Notes from my summer travels
At Holy Isle there is this little Carolina Wren with one short leg and a twisted foot. It is a friendly bird, and clever, gathering where the good folks at this beautiful Retreat Centre sit for breakfast, lunch, tea and evening soup. We never spoke, but s/he was never really far away. In the garden s/he hopped and skipped across my wellies, sat on the wheel barrow or hid under the greens waiting for me to turn the soil as I weeded. S/he was not the only bird to keep me company. A small gaggle were always within eyeshot. Their joyful noise lifts my spirit.
At home in Zimbabwe I am lucky to live in a suburb with big yards, trees and gardens and I always wake with the morning bird call - usually the noisy purple crested turaco babblers, our resident woodpecker and the stunningly beautiful flycatchers. Seasonally we have the fighting lovers -the gloriously yellow Weavers- and the very messy Hornbills, Hoopoes and of course crows. All year round lots of crows. The house is next to a school so the packed lunches draw them. My sons poor old and much loved cat, Tiger, a semi-feral wee beastie in her hey-day chasing snakes, other cats and hunting the neighbours chickens (oops) lost a toenail to an aggressive crow!! A lone Heron often drops by early morning to look for frogs in the pool. And the giant African Eagle saunters in around lunchtime to sit on the wall and look for the large vegetarian cane rats that scurry through the hedges and the drainage channels (stopping to chew my mealies when they get a chance). I could go on.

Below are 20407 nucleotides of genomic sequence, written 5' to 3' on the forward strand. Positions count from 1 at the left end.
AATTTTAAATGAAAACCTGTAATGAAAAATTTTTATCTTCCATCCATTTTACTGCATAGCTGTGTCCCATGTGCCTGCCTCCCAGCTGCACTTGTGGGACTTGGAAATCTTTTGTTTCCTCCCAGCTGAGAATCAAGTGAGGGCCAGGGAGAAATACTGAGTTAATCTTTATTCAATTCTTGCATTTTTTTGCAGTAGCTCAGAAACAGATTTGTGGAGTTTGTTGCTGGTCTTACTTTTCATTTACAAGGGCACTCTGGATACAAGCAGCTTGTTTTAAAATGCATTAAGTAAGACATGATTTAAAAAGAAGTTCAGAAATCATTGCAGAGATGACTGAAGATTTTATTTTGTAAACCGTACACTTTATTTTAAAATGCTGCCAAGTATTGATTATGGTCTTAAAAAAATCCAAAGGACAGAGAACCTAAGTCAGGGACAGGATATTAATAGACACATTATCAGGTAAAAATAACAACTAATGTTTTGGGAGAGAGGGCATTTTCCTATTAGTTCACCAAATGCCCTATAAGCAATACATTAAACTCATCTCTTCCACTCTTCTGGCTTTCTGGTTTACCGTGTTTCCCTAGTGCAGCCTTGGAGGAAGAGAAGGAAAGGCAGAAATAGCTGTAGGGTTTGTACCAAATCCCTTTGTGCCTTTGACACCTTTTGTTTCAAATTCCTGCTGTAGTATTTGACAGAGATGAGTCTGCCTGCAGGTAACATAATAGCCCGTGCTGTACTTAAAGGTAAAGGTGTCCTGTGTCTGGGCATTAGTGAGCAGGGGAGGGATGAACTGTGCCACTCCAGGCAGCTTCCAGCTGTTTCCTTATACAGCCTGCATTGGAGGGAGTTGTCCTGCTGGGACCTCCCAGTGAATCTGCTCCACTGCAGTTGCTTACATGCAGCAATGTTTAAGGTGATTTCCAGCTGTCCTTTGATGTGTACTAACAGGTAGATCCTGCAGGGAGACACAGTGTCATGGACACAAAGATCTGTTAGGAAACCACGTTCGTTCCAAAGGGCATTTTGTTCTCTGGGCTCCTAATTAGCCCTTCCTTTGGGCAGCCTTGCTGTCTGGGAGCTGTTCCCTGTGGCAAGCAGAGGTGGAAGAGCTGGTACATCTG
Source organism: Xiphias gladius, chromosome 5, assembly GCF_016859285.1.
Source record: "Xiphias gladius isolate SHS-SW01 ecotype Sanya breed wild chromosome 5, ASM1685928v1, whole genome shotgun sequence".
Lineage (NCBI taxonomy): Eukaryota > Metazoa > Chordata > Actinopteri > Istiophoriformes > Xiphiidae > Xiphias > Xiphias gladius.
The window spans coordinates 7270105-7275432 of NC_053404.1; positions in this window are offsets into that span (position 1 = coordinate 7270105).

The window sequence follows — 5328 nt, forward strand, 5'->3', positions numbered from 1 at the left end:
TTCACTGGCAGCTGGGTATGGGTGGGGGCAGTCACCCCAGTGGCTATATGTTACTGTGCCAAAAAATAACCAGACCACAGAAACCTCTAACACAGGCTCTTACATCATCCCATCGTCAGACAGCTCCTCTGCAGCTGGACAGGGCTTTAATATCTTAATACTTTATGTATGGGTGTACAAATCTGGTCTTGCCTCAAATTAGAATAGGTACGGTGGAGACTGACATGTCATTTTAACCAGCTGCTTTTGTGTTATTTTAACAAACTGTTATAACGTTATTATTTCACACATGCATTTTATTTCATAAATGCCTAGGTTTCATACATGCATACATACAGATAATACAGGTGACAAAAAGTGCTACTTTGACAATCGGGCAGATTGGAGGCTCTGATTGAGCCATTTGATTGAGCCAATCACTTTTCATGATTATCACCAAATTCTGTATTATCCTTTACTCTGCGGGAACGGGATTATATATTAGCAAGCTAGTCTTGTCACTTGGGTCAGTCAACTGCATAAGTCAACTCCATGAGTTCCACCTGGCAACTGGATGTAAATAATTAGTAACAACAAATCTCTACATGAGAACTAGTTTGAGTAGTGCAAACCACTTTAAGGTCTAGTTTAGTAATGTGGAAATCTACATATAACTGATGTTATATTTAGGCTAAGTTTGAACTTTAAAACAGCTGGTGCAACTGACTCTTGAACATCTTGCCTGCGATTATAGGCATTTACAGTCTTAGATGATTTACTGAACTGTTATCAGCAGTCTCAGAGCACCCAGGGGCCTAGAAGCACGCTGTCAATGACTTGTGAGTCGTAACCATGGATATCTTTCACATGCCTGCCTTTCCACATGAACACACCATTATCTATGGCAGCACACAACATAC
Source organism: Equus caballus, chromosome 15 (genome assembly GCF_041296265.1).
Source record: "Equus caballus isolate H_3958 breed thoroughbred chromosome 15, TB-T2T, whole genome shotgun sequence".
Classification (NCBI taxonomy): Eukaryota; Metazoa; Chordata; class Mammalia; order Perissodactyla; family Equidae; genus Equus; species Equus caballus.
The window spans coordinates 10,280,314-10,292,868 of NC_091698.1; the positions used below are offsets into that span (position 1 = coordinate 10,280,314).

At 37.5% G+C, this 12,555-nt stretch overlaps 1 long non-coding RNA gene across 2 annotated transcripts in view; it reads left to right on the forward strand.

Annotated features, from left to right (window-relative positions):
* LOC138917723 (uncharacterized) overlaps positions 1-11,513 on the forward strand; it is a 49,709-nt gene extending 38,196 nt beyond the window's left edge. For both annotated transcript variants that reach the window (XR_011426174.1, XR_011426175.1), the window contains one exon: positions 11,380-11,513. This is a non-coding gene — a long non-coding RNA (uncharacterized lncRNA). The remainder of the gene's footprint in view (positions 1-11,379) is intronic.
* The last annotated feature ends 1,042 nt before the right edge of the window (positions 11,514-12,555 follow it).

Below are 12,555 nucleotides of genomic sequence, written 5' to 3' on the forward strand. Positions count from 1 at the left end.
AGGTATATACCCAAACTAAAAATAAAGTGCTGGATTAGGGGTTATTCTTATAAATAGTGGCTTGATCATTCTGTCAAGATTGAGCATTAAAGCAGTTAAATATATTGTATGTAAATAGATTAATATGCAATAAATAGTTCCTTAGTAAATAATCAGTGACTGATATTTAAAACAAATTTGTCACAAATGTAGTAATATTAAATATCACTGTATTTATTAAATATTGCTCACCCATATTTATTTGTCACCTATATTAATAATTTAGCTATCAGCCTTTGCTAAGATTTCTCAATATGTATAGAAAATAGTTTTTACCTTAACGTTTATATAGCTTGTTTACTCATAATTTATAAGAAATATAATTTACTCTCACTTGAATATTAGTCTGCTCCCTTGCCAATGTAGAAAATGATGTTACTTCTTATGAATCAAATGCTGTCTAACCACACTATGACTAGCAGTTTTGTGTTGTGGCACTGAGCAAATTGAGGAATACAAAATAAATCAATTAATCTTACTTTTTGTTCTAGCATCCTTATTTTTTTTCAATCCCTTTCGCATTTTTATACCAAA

At the Centre my room at the back of the building has a big skylight that the pigeons and crows like to shelter around. The cooing pigeons wake me every morning, sun, rain or snow. The sound of birds has followed me.
One morning during my stay at Holy Isle, we headed down to the beach with a barrow to collect seaweed for the garden and came across a distressed and bleating lamb (the Isle is home to soay sheep from St Kilda- they look a bit goaty). The mother lay motionless having given up her mortal coil that morning (rigor mortis had not yet set in). We shooed the baby towards the flock, and although it returned throughout the day to that spot, it soon found what it needed amongst its kinsfolk and its pineful bleeting ceased. Life and death sitting side by side. Made me more curious for the Death and Dying Day that the Centre is hosting on Saturday 30th September.
I cannot help but feel humbled by the companionship of animals.
Wishing you much love and good company,